Booster12,000 lbf
Power Plant
Driver diameter63 in
Boiler pressure210 psi240 psi
Expansion typesimple
Cylinderstwo, 28 x 30 in
Grate area100 sq ft
Firebox area405 sq ft
Tube heating area4,728 sq ft
Evaporative heating area5,133 sq ft
Superheater area2,136 sq ft
Total heating area7,269 sq ft
Calculated Values
steam locomotive
last changed: 05/2022
Boston & Maine class R-1
United States | 1935 | 18 produced
No. 4117 "Hercules"
No. 4117 "Hercules"
flickr/Mike Robbins

The class R-1 Mountains were the last steam locomotives ordered by the Boston & Maine. They were among the heaviest Mountains and were built in four batches between 1935 and 1941. Initially five R-1a were built, in 1937 another five R-1b, in 1939 three R-1c and finally five R-1d. All locomotives were given names that were determined in a competition.

From the R-1b onwards, the spoke wheels on the driven axle were replaced with disc wheels. The R-1c was almost identical to the R-1b, only the R-1d underwent major changes. It now had disc wheels on all drivers and the Coffin feed water heater was replaced with a Worthington one. In addition, there was now a seven-axle tender instead of the six-axle one. Thirteen R-1s were sold to the B&O in 1947, the remaining five were scrapped in 1955 and 1956.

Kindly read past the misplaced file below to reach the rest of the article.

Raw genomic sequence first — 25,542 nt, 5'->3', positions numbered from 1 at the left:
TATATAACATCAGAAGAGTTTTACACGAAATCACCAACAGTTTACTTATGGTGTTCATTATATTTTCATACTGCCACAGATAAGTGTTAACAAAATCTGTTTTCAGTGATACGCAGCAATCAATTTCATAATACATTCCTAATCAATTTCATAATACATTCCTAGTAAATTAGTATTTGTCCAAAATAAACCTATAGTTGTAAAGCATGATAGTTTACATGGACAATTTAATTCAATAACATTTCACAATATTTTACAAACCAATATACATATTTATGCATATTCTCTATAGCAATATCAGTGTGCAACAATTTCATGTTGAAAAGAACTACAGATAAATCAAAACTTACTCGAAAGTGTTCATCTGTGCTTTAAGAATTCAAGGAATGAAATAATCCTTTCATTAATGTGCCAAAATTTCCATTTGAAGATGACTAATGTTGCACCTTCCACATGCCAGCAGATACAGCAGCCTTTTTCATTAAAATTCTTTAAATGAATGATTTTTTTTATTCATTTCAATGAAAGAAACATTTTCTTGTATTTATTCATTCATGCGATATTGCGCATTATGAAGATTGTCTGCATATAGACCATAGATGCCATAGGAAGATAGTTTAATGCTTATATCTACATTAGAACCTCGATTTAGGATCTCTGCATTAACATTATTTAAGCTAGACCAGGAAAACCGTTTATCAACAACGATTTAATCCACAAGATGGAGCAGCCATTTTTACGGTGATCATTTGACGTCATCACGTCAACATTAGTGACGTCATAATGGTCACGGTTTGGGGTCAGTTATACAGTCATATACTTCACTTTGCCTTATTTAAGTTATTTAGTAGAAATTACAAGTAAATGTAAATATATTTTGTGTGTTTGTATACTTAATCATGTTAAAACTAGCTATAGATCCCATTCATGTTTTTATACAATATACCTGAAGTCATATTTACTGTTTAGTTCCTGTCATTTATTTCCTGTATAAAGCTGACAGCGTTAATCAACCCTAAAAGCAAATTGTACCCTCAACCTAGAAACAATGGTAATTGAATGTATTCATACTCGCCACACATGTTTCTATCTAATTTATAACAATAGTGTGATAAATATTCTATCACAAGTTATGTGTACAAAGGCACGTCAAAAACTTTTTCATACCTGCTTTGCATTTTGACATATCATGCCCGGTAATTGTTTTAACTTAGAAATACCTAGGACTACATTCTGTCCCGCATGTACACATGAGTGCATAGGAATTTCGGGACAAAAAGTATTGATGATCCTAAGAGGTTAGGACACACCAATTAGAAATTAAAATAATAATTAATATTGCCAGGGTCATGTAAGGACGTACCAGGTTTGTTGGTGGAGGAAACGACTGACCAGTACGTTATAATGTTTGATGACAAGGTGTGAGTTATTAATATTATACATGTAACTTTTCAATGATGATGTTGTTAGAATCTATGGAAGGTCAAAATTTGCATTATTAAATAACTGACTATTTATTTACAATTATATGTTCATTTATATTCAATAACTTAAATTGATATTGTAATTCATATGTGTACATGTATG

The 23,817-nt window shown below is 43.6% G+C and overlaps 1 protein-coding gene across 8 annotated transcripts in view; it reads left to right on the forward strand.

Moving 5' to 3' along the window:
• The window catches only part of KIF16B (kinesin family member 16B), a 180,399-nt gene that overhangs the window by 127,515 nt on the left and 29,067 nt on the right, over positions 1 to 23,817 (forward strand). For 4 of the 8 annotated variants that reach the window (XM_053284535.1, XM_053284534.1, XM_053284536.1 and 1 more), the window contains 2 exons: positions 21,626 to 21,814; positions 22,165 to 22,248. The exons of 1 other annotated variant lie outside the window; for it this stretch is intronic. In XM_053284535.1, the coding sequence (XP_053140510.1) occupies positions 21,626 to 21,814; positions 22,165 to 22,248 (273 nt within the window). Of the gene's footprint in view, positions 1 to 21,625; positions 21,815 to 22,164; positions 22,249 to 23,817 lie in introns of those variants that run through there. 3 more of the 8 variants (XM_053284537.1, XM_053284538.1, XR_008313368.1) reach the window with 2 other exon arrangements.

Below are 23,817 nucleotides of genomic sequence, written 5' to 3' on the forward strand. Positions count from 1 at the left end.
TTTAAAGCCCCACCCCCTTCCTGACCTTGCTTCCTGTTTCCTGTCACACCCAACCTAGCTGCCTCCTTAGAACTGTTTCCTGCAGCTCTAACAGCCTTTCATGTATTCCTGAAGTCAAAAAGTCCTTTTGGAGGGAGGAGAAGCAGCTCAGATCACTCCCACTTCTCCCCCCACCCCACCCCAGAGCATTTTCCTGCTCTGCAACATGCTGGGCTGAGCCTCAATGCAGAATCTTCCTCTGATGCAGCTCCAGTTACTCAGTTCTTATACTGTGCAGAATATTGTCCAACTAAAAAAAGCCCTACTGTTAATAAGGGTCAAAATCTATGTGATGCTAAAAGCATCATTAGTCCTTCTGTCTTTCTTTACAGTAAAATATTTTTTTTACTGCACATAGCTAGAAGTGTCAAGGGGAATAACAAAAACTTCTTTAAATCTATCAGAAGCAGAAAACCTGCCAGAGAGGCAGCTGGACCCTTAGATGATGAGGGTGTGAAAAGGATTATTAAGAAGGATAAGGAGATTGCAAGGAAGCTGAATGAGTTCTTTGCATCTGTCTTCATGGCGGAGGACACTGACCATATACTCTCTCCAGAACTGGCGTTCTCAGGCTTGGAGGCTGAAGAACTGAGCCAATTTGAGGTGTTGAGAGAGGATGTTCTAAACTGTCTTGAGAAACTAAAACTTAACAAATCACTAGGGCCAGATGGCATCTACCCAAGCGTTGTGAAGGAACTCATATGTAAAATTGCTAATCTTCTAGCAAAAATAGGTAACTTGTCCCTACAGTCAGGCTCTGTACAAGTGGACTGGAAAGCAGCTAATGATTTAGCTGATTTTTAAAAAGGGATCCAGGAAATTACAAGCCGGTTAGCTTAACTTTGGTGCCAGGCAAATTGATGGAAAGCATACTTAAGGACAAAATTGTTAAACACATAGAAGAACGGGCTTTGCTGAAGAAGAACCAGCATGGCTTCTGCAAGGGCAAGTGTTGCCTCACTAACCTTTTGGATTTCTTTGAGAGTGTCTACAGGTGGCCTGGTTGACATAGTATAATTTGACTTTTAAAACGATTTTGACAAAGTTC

Axle config4-8-2 (Mountain) 
Gauge4 ft 8 1/2 in (Standard gauge)
Dimensions and Weights
Wheelbase44 ft 2 in
Fixed wheelbase19 ft 3 in
Service weight416,100 lbs
Adhesive weight269,400 lbs
Total weight788,800 lbs
Axle load68,900 lbs
Water capacity20,200 us gal
Fuel capacity45,000 lbs (coal)
Power sourcesteam
Estimated power4,500 hp (3,356 kW)
Optimal speed42 mph
Starting effort67,918 lbf
Power Plant
Driver diameter73 in
Boiler pressure240 psi
Expansion typesimple
Cylinderstwo, 28 x 31 in
Grate area79 sq ft
Firebox area475 sq ft
Tube heating area4,036 sq ft
Evaporative heating area4,511 sq ft
Superheater area1,924 sq ft